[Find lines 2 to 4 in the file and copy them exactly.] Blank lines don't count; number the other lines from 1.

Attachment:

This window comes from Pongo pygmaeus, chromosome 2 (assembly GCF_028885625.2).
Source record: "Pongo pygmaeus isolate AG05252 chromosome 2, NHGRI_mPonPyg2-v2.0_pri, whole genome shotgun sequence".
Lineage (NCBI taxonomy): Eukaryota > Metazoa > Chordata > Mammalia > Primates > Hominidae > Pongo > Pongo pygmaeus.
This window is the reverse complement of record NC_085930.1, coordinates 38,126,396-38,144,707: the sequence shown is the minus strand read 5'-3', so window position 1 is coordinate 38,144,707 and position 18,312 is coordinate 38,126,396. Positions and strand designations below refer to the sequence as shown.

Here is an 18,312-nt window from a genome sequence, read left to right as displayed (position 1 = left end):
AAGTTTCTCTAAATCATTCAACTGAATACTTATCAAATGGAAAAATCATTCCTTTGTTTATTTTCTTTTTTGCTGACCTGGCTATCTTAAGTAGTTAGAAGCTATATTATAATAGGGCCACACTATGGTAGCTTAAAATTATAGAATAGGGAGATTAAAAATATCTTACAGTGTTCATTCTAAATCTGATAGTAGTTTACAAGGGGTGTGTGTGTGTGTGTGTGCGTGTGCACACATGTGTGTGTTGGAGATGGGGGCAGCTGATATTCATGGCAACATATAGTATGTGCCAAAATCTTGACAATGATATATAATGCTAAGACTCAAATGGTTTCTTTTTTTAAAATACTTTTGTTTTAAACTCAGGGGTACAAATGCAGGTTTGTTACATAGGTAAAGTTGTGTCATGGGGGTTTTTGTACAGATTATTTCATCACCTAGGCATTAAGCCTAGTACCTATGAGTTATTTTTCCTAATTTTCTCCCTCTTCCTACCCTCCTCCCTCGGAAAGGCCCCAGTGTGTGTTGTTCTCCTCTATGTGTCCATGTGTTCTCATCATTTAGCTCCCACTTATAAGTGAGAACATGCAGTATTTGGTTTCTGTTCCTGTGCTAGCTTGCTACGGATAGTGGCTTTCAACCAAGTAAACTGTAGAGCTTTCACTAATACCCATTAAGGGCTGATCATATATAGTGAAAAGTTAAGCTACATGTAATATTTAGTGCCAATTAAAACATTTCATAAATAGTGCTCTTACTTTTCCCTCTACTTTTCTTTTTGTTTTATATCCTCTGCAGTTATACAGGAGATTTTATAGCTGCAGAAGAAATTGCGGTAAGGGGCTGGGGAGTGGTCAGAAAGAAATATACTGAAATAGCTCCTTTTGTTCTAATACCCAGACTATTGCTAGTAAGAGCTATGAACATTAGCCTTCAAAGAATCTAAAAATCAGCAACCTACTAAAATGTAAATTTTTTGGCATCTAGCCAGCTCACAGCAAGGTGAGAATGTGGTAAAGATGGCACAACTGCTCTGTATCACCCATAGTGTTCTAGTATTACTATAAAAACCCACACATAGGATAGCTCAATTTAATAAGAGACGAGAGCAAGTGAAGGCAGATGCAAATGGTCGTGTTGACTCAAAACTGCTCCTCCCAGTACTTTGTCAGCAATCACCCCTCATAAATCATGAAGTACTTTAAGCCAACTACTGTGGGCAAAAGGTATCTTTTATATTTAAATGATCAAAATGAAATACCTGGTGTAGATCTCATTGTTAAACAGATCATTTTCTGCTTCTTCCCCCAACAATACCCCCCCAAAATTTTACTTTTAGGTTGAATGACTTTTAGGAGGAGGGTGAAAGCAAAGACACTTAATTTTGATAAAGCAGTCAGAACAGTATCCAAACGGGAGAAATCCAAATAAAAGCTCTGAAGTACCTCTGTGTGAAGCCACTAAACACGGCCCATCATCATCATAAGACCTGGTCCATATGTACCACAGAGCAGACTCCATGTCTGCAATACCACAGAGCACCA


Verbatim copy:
Source record: "Pongo pygmaeus isolate AG05252 chromosome 2, NHGRI_mPonPyg2-v2.0_pri, whole genome shotgun sequence".
Lineage (NCBI taxonomy): Eukaryota > Metazoa > Chordata > Mammalia > Primates > Hominidae > Pongo > Pongo pygmaeus.
This window is the reverse complement of record NC_085930.1, coordinates 38,126,396-38,144,707: the sequence shown is the minus strand read 5'-3', so window position 1 is coordinate 38,144,707 and position 18,312 is coordinate 38,126,396. Positions and strand designations below refer to the sequence as shown.